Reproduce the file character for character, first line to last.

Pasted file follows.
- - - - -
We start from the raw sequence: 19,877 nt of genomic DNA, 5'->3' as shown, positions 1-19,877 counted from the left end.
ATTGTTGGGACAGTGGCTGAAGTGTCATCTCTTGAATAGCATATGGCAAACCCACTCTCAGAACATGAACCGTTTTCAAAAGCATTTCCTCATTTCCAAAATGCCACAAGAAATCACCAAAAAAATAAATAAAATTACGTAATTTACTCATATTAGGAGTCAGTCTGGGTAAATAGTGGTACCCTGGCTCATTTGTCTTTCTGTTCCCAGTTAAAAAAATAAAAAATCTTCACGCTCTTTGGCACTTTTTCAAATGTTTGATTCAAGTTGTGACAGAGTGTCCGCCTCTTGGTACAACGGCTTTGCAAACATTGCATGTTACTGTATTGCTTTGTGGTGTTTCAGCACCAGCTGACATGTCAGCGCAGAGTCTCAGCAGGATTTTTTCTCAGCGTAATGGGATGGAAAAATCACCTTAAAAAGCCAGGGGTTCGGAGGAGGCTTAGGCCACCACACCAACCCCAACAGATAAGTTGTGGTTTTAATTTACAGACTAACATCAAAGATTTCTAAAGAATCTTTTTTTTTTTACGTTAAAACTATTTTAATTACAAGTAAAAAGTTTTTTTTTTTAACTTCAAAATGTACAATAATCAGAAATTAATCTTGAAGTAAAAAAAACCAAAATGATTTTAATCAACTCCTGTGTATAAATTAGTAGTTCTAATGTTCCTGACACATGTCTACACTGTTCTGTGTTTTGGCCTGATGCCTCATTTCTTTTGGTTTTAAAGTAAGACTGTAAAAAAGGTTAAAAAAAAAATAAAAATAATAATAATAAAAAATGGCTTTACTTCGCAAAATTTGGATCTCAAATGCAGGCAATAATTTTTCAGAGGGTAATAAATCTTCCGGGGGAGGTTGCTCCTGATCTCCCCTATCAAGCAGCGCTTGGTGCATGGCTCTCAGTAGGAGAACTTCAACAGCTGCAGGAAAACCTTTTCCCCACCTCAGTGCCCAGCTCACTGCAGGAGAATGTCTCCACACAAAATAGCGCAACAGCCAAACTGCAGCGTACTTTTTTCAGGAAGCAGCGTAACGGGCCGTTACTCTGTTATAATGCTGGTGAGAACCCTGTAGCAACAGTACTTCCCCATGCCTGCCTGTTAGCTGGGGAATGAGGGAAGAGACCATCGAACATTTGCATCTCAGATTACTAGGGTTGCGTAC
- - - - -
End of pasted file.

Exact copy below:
We start from the raw sequence: 19,877 nt of genomic DNA, 5'->3' as shown, positions 1-19,877 counted from the left end.
ATTGTTGGGACAGTGGCTGAAGTGTCATCTCTTGAATAGCATATGGCAAACCCACTCTCAGAACATGAACCGTTTTCAAAAGCATTTCCTCATTTCCAAAATGCCACAAGAAATCACCAAAAAAATAAATAAAATTACGTAATTTACTCATATTAGGAGTCAGTCTGGGTAAATAGTGGTACCCTGGCTCATTTGTCTTTCTGTTCCCAGTTAAAAAAATAAAAAATCTTCACGCTCTTTGGCACTTTTTCAAATGTTTGATTCAAGTTGTGACAGAGTGTCCGCCTCTTGGTACAACGGCTTTGCAAACATTGCATGTTACTGTATTGCTTTGTGGTGTTTCAGCACCAGCTGACATGTCAGCGCAGAGTCTCAGCAGGATTTTTTCTCAGCGTAATGGGATGGAAAAATCACCTTAAAAAGCCAGGGGTTCGGAGGAGGCTTAGGCCACCACACCAACCCCAACAGATAAGTTGTGGTTTTAATTTACAGACTAACATCAAAGATTTCTAAAGAATCTTTTTTTTTTTACGTTAAAACTATTTTAATTACAAGTAAAAAGTTTTTTTTTTTAACTTCAAAATGTACAATAATCAGAAATTAATCTTGAAGTAAAAAAAACCAAAATGATTTTAATCAACTCCTGTGTATAAATTAGTAGTTCTAATGTTCCTGACACATGTCTACACTGTTCTGTGTTTTGGCCTGATGCCTCATTTCTTTTGGTTTTAAAGTAAGACTGTAAAAAAGGTTAAAAAAAAAATAAAAATAATAATAATAAAAAATGGCTTTACTTCGCAAAATTTGGATCTCAAATGCAGGCAATAATTTTTCAGAGGGTAATAAATCTTCCGGGGGAGGTTGCTCCTGATCTCCCCTATCAAGCAGCGCTTGGTGCATGGCTCTCAGTAGGAGAACTTCAACAGCTGCAGGAAAACCTTTTCCCCACCTCAGTGCCCAGCTCACTGCAGGAGAATGTCTCCACACAAAATAGCGCAACAGCCAAACTGCAGCGTACTTTTTTCAGGAAGCAGCGTAACGGGCCGTTACTCTGTTATAATGCTGGTGAGAACCCTGTAGCAACAGTACTTCCCCATGCCTGCCTGTTAGCTGGGGAATGAGGGAAGAGACCATCGAACATTTGCATCTCAGATTACTAGGGTTGCGTAC